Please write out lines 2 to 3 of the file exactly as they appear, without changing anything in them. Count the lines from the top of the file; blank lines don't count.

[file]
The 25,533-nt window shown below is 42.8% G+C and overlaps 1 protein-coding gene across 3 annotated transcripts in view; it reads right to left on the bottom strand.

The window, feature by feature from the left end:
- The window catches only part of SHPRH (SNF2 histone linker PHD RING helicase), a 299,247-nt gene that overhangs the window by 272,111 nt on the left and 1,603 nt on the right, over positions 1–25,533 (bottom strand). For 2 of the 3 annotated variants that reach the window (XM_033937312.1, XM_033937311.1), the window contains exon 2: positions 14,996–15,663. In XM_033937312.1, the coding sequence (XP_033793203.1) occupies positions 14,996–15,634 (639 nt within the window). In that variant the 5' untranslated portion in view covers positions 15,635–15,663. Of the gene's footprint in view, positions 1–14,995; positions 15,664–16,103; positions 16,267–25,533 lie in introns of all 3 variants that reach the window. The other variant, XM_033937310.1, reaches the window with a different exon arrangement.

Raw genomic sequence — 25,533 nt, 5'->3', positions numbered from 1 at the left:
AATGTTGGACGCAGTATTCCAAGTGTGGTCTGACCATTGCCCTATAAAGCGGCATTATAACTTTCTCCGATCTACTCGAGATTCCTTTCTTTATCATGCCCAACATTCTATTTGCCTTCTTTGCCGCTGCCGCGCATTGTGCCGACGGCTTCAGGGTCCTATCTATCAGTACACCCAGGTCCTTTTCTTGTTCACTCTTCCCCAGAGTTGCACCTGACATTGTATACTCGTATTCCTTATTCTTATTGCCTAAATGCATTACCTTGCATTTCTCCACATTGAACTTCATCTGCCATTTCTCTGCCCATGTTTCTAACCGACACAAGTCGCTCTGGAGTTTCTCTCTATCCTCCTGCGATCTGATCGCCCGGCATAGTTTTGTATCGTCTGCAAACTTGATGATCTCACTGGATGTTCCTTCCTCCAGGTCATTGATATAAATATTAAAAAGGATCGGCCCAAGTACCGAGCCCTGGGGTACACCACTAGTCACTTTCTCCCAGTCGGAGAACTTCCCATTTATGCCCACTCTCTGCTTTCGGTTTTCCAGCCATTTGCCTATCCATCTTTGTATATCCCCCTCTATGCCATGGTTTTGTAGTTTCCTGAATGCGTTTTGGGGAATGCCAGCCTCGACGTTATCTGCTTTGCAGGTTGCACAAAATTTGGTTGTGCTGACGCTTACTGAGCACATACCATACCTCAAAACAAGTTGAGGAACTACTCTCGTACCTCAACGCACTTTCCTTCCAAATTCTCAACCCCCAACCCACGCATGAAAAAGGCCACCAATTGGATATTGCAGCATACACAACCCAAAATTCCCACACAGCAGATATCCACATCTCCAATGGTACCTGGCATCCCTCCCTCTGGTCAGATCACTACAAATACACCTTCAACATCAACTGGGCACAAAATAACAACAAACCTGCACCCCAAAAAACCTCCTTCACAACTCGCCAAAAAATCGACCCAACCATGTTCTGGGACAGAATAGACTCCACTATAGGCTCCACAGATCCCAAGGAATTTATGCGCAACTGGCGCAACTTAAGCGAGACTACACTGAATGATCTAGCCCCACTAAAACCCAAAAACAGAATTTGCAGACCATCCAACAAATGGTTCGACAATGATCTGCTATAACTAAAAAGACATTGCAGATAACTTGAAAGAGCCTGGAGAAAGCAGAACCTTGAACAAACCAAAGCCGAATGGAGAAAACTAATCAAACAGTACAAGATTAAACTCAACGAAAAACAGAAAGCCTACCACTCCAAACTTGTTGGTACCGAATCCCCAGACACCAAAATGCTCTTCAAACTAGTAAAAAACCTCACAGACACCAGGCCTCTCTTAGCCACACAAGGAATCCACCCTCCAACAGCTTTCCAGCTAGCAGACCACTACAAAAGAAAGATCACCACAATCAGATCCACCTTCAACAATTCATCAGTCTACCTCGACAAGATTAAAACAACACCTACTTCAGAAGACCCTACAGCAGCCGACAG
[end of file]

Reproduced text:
The window, feature by feature from the left end:
- The window catches only part of SHPRH (SNF2 histone linker PHD RING helicase), a 299,247-nt gene that overhangs the window by 272,111 nt on the left and 1,603 nt on the right, over positions 1–25,533 (bottom strand). For 2 of the 3 annotated variants that reach the window (XM_033937312.1, XM_033937311.1), the window contains exon 2: positions 14,996–15,663. In XM_033937312.1, the coding sequence (XP_033793203.1) occupies positions 14,996–15,634 (639 nt within the window). In that variant the 5' untranslated portion in view covers positions 15,635–15,663. Of the gene's footprint in view, positions 1–14,995; positions 15,664–16,103; positions 16,267–25,533 lie in introns of all 3 variants that reach the window. The other variant, XM_033937310.1, reaches the window with a different exon arrangement.